Health Matters…Nutrition and Stability – Foods That Won’t Spoil in Summer Months

            The hot summer months are coming and food spoilage is a real possibility. On the shelves of your pantry some foods can quickly go bad, even healthy choices like fruits and vegetables. The instability of these foods in hot weather requires shopping, buying in smaller quantities, and possible increased food wastage. To offset these possibilities, it is handy to have – on your shelves or in your freezer – foods that are stable – at reasonable temperatures – either fresh, frozen, canned, or packaged in some protective way.

            1 – Potatoes, as plants, have all the phytochemicals (antioxidants) and fiber of plant foods. In addition, they contain Vit. C, potassium, folate, and many B vitamins, as well as magnesium, iron, calcium, and zinc. They will keep in a cool, dark, dry for 2-5 weeks, or for several months in a 43-60° environment, like a root cellar – so long as you keep them dry. Potatoes are versatile, useful in soups, salads, and as side dishes or the main dish. Be careful of the calories added to their tops.

            2 – Onions also are low in calories, high in antioxidants, and high in Vit. C, potassium, and the B vitamins, as well as iron, magnesium, and calcium. They keep 1-2 months in a cool, dry, dark place – just not in the same place as potatoes. The off-gases from each one can cause the other to spoil. Their nutrients help lower the risks of cancers and diabetes type II and increase bone health. Onions enhance every food preparation, except pastries.

            3 – Apples keep well at room temperature 5-7 days and for 6 months at 30-40°. As plants, they are full of fiber and antioxidants, as well as Vit. C and potassium. Apples are useful when eaten raw – or in salads, baked goods, and juices or smoothies.

            4 – Canned fruits and vegetables are processed to kill harmful bacteria that are sealed out with canning. Fruits and vegetables have multiple colors which indicate a high content of antioxidants that help to prevent inflammation and the chronic diseases that result. Low-acid canned veggies – potatoes, beets, spinach – can keep 2-5 years. High acid fruits – grapefruit, applies, berries, pineapple – can keep for 12-18 months. Be sure to can the fruits in 100% fruit juice; avoid heavy syrup. In canned veggies, read the label and choose the low-sodium option.

            5 – Dried fruits and veggies have the same the same high content of vitamins, minerals, and phytochemicals as fresh, but can last up to 6 months (for veggies) and up to a year (for fruits) at room temperature.

            6 – Cooking oils will keep in dark bottles for 4-6 months without turning rancid. It will keep even longer in a cool place.

            7 – Grains of all kinds have been stripped of their nutritious protein/fat-containing inner sperm layer to prevent rancidity, then ground into white flour. But the whole grain is much more nutritious – high soluble and insoluble fiber, manganese, phosphorus, copper, B1, iron, selenium, magnesium, and plant-based protein. Brown rice and farro can keep in an air-tight container for 6 months. Oats and barley will keep 1-2 years. Some whole grains have been kept in a cool, dry place for centuries without spoilage (in the pyramids); the secret is avoiding moisture and oxygenated air. Whether as whole grains or as the whole grain flour products – pasta, tortillas, shells – when kept dry and cool, they can last 1-3 years.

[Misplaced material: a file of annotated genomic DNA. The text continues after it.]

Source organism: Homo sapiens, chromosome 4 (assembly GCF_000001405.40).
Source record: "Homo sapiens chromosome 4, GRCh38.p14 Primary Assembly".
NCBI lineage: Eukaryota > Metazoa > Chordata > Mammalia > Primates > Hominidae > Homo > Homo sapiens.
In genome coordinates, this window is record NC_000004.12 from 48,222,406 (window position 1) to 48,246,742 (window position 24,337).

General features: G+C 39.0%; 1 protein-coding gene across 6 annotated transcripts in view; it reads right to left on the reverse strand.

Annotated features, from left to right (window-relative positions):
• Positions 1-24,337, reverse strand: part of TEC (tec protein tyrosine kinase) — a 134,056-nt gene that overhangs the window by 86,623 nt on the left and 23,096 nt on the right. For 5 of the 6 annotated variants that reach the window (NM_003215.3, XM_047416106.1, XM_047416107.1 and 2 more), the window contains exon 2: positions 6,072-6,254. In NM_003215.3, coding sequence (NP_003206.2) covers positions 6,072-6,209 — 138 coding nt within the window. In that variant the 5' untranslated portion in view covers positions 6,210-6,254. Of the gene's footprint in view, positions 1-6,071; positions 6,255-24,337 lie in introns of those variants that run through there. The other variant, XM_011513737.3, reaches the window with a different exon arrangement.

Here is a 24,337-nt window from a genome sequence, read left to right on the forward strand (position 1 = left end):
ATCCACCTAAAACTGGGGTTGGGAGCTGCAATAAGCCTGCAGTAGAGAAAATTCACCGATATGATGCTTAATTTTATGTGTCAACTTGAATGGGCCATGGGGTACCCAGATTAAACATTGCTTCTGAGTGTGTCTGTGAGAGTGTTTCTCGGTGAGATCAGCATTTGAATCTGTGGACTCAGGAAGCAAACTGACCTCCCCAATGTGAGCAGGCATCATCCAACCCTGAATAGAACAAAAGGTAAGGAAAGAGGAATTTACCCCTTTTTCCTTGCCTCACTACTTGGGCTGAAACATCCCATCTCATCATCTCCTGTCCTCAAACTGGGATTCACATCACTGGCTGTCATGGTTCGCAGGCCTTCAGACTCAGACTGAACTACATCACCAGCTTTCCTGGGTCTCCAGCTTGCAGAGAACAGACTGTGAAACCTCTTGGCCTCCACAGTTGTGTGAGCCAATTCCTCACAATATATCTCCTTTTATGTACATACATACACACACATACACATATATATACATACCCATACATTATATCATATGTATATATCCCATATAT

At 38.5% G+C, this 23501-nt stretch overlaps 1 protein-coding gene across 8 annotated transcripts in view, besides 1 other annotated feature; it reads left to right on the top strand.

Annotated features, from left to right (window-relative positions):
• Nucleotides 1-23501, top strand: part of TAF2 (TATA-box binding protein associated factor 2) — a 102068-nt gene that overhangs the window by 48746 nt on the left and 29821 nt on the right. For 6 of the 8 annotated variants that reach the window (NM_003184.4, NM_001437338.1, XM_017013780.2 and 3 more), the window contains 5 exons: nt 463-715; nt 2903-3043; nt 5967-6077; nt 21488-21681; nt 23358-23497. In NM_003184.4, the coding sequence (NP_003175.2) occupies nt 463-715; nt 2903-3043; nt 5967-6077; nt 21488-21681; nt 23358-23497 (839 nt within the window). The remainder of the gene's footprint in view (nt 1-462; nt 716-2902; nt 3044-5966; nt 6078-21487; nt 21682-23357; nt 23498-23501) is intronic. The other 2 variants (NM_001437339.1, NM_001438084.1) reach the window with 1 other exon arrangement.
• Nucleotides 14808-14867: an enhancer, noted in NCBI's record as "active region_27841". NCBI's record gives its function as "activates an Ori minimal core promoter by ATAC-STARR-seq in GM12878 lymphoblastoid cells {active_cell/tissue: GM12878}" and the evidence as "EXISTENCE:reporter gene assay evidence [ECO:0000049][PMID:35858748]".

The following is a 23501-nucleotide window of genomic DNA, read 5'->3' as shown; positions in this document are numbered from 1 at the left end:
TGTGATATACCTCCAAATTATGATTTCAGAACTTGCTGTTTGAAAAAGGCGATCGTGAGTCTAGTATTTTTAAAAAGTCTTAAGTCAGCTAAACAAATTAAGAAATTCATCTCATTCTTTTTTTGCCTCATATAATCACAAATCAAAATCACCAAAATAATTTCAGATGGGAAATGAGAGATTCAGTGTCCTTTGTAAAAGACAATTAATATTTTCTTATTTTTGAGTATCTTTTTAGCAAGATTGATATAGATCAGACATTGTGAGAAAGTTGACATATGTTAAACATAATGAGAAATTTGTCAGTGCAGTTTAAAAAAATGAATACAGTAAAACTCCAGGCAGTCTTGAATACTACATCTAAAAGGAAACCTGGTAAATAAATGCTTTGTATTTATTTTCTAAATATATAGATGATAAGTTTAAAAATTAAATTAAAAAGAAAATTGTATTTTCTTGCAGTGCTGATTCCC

8 – Nut butters are nutrient dense (because they are made from nuts) and will keep for up to 9 months at room temperature. They contain healthy plant fats and proteins, vitamins, and minerals. Without preservatives, natural peanut butter lasts for one month at 77°. Almond butter will keep for up to a year at room temperature. Cashew butter keeps for 3 months at room temperature. The secret is keeping it cool, dark, and air tight to avoid the fats from turning rancid.

            9 – Dried (10 or more years) or canned (2-5 years), beans are the winner for long shelf life. They contain the most fiber and the most plant-based protein of all plants. They contain B vitamins, manganese, iron, phosphorus, zinc and copper (two critical minerals for vegetarians). They can be used anywhere in any food process – salads, soups, side dishes, main dishes and they pair well with other foods. The secret – don’t get them wet.

            10 – Nuts and seeds are high powered. They contain plant fats and proteins as well as all the vitamins and minerals of the grains. They are also high in calories and must be eaten with control. Cashews and seeds keep for 6 months at room temperature. Pistachios keep for 1 month at room temperature. The secret to keeping nuts is to keep them in the freezer – a cold, dark, dry environment that prevents rancidity.

            11 – Canned and dried soups are useful in a variety of dishes and wonderful served hot on a cold, blustery day. Canned low-acid soups will last 5 years at room temperature. Tomato-based soups will last 18 months. Dried soups will last up to one year, if kept dry. When containing healthy ingredients, like veggies, beans, and whole grains and low in sodium, these soups can contribute more than warmth to the diet.

12 – Sterilized milk in sealed cartons and sterilized soy milk products can last up to 9-10 months. Canned coconut milk can last 5 years.

Having some or all of these products on the shelf or in the freezer can insure safe, nutritious food even in the most difficult of weather conditions.

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